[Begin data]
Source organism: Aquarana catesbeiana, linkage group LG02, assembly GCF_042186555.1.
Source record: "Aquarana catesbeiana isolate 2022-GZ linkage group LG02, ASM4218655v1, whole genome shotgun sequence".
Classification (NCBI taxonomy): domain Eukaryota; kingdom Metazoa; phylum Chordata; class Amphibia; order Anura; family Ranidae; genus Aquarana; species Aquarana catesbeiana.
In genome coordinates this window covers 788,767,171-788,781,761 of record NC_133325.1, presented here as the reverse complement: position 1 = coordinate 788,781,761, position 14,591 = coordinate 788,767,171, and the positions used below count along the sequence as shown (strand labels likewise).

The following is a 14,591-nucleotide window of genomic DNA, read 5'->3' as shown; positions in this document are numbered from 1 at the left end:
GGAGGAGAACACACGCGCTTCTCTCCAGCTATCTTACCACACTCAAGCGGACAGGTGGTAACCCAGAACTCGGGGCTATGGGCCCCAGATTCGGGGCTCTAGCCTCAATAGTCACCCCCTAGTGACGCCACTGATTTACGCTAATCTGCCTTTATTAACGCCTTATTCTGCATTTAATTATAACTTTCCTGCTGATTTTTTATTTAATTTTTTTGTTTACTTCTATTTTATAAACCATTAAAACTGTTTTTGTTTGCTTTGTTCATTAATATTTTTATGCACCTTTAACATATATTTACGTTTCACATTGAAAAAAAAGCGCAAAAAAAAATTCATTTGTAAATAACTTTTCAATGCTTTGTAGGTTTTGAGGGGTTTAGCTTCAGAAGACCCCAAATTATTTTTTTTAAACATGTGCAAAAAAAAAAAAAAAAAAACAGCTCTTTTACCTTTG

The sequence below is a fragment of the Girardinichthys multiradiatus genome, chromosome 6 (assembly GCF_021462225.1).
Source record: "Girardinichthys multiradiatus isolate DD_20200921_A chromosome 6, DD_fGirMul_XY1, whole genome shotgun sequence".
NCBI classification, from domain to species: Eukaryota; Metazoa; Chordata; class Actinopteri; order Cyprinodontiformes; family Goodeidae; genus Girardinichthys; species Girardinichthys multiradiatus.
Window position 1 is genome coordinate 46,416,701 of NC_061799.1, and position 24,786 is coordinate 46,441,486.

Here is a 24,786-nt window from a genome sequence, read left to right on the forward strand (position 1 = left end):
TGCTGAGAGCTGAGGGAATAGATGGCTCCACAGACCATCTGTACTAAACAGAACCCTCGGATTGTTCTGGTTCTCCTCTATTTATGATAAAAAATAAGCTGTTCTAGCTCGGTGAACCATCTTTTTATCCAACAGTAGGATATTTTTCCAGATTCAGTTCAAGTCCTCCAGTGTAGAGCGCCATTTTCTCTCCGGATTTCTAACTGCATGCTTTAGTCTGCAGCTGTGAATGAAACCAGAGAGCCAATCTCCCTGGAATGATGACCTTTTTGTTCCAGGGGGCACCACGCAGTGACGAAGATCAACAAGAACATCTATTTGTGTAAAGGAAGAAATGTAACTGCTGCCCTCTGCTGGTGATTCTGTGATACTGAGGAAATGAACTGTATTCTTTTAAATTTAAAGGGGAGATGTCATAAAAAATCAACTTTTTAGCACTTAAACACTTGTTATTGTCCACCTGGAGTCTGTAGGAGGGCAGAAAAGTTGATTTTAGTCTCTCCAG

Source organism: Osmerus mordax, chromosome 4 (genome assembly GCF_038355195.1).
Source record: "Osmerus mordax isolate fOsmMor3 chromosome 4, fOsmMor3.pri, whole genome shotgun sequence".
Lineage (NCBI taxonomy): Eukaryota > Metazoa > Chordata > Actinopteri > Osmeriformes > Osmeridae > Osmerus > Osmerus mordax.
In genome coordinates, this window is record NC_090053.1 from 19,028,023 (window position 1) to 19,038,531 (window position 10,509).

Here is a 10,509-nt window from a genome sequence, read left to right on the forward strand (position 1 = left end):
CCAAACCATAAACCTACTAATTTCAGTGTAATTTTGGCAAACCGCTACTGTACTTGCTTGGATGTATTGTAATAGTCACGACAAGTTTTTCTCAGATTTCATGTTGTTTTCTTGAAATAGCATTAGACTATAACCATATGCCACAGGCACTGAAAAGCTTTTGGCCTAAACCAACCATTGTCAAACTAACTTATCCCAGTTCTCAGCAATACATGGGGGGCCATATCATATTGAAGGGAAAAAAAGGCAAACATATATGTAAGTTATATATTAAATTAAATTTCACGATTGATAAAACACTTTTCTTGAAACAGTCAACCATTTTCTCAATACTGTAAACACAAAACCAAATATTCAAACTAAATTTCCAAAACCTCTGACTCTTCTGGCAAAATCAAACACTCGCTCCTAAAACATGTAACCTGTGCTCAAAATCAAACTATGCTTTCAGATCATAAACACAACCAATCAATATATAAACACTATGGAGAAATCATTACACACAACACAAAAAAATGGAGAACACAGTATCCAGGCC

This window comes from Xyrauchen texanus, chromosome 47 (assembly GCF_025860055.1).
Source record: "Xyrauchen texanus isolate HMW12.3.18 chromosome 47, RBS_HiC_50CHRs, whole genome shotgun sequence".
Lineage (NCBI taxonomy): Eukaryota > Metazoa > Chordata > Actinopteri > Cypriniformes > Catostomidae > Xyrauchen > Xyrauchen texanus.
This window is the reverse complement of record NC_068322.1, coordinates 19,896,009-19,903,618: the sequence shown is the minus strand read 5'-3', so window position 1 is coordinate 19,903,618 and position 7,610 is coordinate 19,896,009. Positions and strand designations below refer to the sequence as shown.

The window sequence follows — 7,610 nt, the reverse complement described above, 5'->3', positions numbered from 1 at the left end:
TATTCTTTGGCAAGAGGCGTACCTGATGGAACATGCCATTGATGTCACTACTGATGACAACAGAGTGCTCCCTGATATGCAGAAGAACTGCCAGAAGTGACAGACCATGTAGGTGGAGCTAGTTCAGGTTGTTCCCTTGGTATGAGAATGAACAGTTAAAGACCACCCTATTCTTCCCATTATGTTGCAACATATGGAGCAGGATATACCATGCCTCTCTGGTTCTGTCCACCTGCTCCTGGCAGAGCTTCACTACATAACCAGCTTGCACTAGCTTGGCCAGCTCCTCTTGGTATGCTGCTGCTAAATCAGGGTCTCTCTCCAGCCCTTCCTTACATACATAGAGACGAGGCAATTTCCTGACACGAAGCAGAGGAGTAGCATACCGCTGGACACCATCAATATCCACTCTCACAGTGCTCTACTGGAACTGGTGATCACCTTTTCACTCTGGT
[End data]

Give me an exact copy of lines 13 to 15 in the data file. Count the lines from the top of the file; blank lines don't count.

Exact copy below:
Source organism: Osmerus mordax, chromosome 4 (genome assembly GCF_038355195.1).
Source record: "Osmerus mordax isolate fOsmMor3 chromosome 4, fOsmMor3.pri, whole genome shotgun sequence".
Lineage (NCBI taxonomy): Eukaryota > Metazoa > Chordata > Actinopteri > Osmeriformes > Osmeridae > Osmerus > Osmerus mordax.